Report: Apple manipulating NAND flash pricing | iLounge News

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Report: Apple manipulating NAND flash pricing

Apple is manipulating NAND flash memory pricing though “questionable” purchasing strategies, according to a new report. Citing multiple unnamed industry officials, The Korea Times reports that Apple is using the leveraging power provided by the popularity of the iPhone and flash-based iPods to order more chips from semiconductor makers than it actually needs. “Apple should certainly be blamed for deteriorating the supply and demand cycle in the global NAND flash market,” said an unnamed senior industry official. “Apple has asked Korean semiconductor makers to produce a certain amount of chips for its digital products, only to actually purchase a smaller volume eventually. The company doesn’t make immediate purchases, but waits until chip prices to fall to the level the company has internally targeted.” A separate unnamed official called Apple’s purchasing strategies “absurd,” adding, “Samsung and Hynix both provide chips to Apple and have less of an edge in deciding prices and volume. Apple’s strategy could hurt the industry’s health.” An earlier report from September indicated that Apple’s consumption of NAND flash chips, which are used in the iPhone and iPod nano, touch, and shuffle, was causing a severe shortage of the popular components.

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Comments

1

“Unnamed sources” claim Apple is buying “more than they need”
Hmmm.  how do they know what Apple needs?
Haven’t the rumors and other info pointed to a tablet?
If so, said table isn’t going to be using hard drives for crying out loud.
Seems someone’s not happy with having to do business with a company based on the theories of “free market”
This is what we’re going to get with the “one world economy” certain politicians and others want.
No thanks.
If Apple are doing wrong - prove it.
Name names, and give facts.  This is BS at this point.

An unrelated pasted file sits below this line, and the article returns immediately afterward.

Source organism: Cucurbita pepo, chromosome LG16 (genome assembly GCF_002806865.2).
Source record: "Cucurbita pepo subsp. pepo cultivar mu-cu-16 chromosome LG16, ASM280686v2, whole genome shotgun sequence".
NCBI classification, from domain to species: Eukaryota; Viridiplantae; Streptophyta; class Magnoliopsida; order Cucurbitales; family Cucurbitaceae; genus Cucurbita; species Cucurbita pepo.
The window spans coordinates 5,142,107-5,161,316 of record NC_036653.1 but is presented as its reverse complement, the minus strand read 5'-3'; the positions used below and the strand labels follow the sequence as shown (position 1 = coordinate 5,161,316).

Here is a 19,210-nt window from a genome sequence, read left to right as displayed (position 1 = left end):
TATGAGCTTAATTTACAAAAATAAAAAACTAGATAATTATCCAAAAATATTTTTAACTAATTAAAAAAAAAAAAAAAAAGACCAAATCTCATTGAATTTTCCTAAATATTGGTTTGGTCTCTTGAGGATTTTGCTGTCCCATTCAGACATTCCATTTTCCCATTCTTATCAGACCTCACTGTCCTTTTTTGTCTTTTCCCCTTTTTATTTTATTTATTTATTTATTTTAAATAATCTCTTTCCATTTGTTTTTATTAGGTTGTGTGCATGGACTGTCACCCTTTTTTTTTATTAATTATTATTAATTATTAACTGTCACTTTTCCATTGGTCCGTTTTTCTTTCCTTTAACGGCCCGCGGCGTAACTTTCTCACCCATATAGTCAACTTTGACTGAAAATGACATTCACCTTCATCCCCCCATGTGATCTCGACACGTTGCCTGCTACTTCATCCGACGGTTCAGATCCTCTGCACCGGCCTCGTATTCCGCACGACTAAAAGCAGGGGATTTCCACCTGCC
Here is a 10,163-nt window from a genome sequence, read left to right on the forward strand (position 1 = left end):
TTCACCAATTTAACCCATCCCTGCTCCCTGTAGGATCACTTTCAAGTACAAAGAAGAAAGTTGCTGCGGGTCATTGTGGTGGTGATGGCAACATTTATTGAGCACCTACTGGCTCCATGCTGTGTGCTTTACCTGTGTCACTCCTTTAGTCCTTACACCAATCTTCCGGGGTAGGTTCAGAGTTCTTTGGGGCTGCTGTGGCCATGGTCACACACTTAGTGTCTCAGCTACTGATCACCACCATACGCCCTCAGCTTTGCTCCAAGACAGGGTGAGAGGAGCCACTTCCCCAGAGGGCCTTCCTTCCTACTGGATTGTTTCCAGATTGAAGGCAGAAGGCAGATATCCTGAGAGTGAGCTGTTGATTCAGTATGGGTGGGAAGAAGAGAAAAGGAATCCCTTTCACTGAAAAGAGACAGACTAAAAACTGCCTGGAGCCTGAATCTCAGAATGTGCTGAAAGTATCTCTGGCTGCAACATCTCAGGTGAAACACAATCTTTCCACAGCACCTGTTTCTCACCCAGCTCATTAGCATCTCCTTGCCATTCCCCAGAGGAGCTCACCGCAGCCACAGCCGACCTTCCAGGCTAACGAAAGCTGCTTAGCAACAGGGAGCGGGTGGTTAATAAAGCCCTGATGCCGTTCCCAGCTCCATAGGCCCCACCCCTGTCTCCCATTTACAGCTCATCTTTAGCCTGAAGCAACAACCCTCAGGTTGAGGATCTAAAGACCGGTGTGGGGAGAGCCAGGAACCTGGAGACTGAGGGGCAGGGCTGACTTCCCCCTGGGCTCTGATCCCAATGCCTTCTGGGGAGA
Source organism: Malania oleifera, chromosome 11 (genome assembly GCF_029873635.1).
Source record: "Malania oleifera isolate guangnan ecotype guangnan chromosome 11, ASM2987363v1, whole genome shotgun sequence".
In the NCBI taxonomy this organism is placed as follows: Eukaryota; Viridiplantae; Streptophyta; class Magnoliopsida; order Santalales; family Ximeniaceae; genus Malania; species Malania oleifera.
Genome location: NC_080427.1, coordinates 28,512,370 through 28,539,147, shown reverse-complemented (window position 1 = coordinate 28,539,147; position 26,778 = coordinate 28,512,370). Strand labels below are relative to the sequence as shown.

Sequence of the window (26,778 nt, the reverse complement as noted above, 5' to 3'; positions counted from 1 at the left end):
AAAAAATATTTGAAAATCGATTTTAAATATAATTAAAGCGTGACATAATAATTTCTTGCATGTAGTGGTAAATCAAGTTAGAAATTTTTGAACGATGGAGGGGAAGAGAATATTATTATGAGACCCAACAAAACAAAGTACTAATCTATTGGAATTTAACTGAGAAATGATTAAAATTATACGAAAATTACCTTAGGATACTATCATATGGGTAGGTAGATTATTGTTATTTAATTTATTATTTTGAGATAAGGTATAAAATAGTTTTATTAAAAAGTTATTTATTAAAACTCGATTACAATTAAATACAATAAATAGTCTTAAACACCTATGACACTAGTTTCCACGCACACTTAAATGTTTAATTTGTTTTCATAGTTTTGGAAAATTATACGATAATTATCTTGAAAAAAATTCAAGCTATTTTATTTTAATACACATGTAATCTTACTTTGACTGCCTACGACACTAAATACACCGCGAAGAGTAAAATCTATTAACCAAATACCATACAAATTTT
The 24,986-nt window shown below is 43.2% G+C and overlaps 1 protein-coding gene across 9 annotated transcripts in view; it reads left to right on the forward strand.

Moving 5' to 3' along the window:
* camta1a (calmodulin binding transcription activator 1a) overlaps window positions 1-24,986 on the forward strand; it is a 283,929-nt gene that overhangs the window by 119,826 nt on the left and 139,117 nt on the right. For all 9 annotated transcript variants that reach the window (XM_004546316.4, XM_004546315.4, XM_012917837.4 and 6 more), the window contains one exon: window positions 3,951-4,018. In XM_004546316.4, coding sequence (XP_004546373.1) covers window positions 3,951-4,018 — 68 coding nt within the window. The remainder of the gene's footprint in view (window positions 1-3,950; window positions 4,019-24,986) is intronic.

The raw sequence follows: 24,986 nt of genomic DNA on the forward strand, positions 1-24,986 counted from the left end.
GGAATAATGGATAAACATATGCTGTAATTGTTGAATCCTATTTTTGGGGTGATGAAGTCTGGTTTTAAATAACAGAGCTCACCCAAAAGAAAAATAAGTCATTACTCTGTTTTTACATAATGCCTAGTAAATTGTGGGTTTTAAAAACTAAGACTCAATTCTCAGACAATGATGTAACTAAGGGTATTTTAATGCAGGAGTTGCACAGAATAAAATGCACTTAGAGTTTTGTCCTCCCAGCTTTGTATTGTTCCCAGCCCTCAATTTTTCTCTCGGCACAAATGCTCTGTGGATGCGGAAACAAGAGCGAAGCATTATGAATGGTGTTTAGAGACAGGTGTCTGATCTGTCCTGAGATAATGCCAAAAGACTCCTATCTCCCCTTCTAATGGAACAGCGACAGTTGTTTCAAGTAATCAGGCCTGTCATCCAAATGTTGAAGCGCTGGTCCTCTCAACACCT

*Note - this applies to the “story” not iLounge.

Posted by sb on November 30, 2009 at 7:04 PM (CST)

2

@ sb: u r 100% right

Posted by dennis on November 30, 2009 at 10:48 PM (CST)

3

Apple: “We want x number of functioning Chips at this price”
Chip Manufacturers: “Here you are: x number of Chips”
Apple: “Only half of these are functioning, the rest are defective.”
Chip Manufacturers: “Help! We’re being repressed!”

Posted by Dan Woods on December 1, 2009 at 12:18 AM (CST)

4

Who knows whether this is true or not, but… Wow… blatant fanboy’ism… my god… Its frightening how people will follow a company through anything…

Posted by Gregory on December 1, 2009 at 7:08 PM (CST)

5

@ Gregory,

Yeah, we should all stop using Apple products because of an unsubstantiated rumor.
You Windows fanboys are the real humor - especially when you come to sites that seem to have a higher % of Mac users.
I guess the big MS Store openings weren’t enough to keep your ADD from coming back…

Posted by sb on December 1, 2009 at 8:09 PM (CST)

6

It’s not a question of fanboyism or anything else with the above quotes, it’s one of reading comprehension. Neither sb nor Dennis came remotely close to summing up what was claimed or provided anything close to a reasonable alternative.

The claim is that Apple is telling the manufacturers they would like to buy X units of memory. Once it’s actually ready for delivery they’re reneging, saying they were mistaken to order X, they only need X/2. This leaves the manufacturer with what amounts to a huge glut of chips which drives the cost down, once the price drops due the artifical glut *created* by Apple, Apple comes back and says they changed their mind, they’d like to buy the other X/2 units. This lets Apple buy their full allotment of units at substantially lower cost than they initially negotiated.

Now, is Apple actually doing this, I don’t know, but your two’s “explanations” were idiotic and fine examples of people who will go far out of your way to explain away something negative about one more amoral corporation with a great PR dept.

Posted by Code Monkey in Midstate New York on December 1, 2009 at 9:31 PM (CST)

7

@ Code Monkey… I’m not sure if you’re referring to me or to sb, but I don’t recall providing any ‘explanations’ idiotic or not.  My point isn’t that this did or did not happen (and I’m actually not an MS fanboy) it is that the majority of people here seem to dismiss it as easily as I am accepting it.

Posted by Gregory on December 1, 2009 at 9:42 PM (CST)

8

OK, so what’s worse - accepting it NOT KNOWING the details or NOT?
As for Code Monkey - you’re kidding, right?
You’ve read the contracts?
You’ve read the complaint?
Not likely on either count.
You’re like the US Congress (part of it) pushing a health care bill none have read.
Comical.

Posted by sb on December 2, 2009 at 3:13 PM (CST)

9

@ sb… I can’t disagree with you there; it’s just as ignorant to wholeheartedly accept it as truth as it is to dismiss it completely.  I guess we won’t know the truth for a while, if ever.  I simply felt that the first three comments were way too dismissive considering the gravity of the accusation.

However, I also think that Code Monkey made some valid points.

Posted by Gregory on December 2, 2009 at 8:15 PM (CST)

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